Work with GitHub Actions in your terminal with GitHub CLI


gh brings GitHub to the command line by helping developers manage pull requests, issues, gists, and much more. As of 1.9.0, even more of GitHub is available in your terminal: GitHub Actions.

It’s already possible to make great things using gh from within GitHub Actions as Mislav shared in his recent blog post. Now, you can get insight into workflow runs and files from the comfort of your own local terminal with two new top-level commands: gh run and gh workflow.

Getting insight into workflow runs

Despite our best efforts to write code that is good and true, builds sometimes fail. It’s possible to get quick insight into what might be failing for an open pull request with gh pr checks, but this doesn’t help with understanding workflow runs across an entire repository. With the new gh run list, you receive an overview of all types of workflow runs whether they were triggered via a push, pull request, webhook, or manual event.

We’ve made it easier to stay on top of in-progress workflow runs with gh run watch, which you can use to either follow along as a workflow run executes or combine with other tools to alert you when runs are finished. Combining gh run watch with, on Ubuntu, a command like notify-send means more time to wander off from your keyboard and do something like pet a cat or gaze at a plant.

…and when the run is done:

To drill down into the details of a single run, you can use gh run view, optionally going into as much detail as the individual steps of a job. For example, you might want to know why the linter failed on some code:

For more mysterious failures, you can combine a tool like grep with gh run view --log to search across a run’s entire log output. This can help you debug failures across a build matrix. For example, I can see here that panic is happening on Ubuntu and MacOS but not on Windows:

If --log is too much information, gh run --log-failed will output only the log lines for individual steps that failed. This is great for getting right to the logs for a failed step instead of having to run grep yourself. To illustrate, here I’m using --log-failed to only see the log output for a step that failed instead of the log output for every step:

gh run also knows about artifacts generated during a workflow run and can help discover and retrieve them.

To download artifacts, you can select them by name with gh run download -n tps-report or via an interactive selector:

Finally, if you suspect that a run might be failing intermittently or just really like to watch things fail, you can now rerun runs without leaving your terminal using gh run rerun:

It’s easier to manage workflow files too

Runs in GitHub Actions are defined by workflow files in YAML format living in .github/workflows in your repository. A workflow file describes a workflow’s name, behavior, and what types of events cause the workflow to be run.

With gh workflow view, you can get a summary of a workflow’s recent runs to help ensure it’s doing what you want. To remind yourself what a workflow does, gh workflow view --yaml will print it out, complete with pretty colors.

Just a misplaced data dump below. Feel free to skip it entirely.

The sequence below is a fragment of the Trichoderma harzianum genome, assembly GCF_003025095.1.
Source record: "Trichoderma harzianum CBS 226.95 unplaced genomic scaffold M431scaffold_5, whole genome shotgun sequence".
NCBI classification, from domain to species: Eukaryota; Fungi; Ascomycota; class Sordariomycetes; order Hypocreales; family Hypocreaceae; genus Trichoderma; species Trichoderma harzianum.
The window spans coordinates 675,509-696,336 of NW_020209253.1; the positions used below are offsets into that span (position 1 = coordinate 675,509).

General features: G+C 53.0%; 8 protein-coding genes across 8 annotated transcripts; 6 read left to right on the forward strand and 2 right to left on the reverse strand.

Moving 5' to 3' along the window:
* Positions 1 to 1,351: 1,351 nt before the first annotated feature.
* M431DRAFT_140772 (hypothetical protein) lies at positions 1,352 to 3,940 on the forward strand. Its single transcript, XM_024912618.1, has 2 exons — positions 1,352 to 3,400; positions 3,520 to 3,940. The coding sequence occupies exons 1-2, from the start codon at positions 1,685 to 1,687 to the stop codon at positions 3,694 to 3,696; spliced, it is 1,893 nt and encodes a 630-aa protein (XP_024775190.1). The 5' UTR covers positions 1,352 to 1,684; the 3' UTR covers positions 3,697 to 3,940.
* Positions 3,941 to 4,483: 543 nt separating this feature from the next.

Sometimes workflows are broken or are works in progress. To conveniently manage them without having to remove them entirely from your repository, you can now use gh workflow enable and gh workflow disable:

While many workflow runs are triggered by pull requests or pushed branches, it’s possible to have a workflow file run on command using a workflow_dispatch event.

You might want to run a workflow on command to perform cleanup tasks in a repository or perhaps set a workflow for manual dispatch while it’s still a work in progress. Workflows that support this event can now be triggered from your command line with gh workflow run, making it more convenient to work with and script workflow_dispatch workflows.

To see how gh workflow run can help with workflow file development, I’ll show an example of how it can fit into your toolchain. I want to run some automation on incoming pull requests to ensure they meet certain criteria. Here’s a workflow file called pr-check.yml that checks if incoming pull requests have a body:

name: Pull Request Check on: workflow_dispatch: inputs: body: default: "" test: default: "false" pull_request_target: jobs: check-body-length: runs-on: ubuntu-latest steps: - name: check env: PRNUM: ${{ github.event.pull_request.number }} PRBODY: ${{ github.event.pull_request.body }} TESTBODY: ${{ github.event.inputs.body }} TEST: ${{ github.event.inputs.test }} run: | if [ "$TEST" = "true" ] then PRBODY=$TESTBODY fi commentPR () { if [ "$TEST" = "true" ] then echo "would comment: '${1}'" else gh pr comment $PRNUM -b "${1}" fi } if [ "$PRBODY" = "" ] then commentPR "Thanks! Please add a body so we can better review your contribution." fi

(See this file as a gist)

It responds to both pull_request_target and workflow_dispatch, meaning it will run whenever a pull request opens on my repository or when I manually invoke it.

When invoked manually, it accepts a test input that allows for a mock pull request body to be checked. I can run it like this:

I can check the output of gh run view --log to ensure that the code behaved as expected. Since I’m on the command line, this process can be further scripted or streamlined with aliases.

Being able to programmatically run this workflow right from my terminal as I work makes me feel better about modifying the if [ $PRBODY = true ] conditional to do more complex things.

Let us know what you think

Let us know what you come up with using gh run and gh workflow in our Discussion forum! We’re excited to iterate on this new integration, and are eager for feedback. Are you new to the GitHub CLI? Install it today.

In the future, we hope to make it even easier to author and deploy workflow files, but for now we hope you enjoy everything that’s new in GitHub 1.9.0.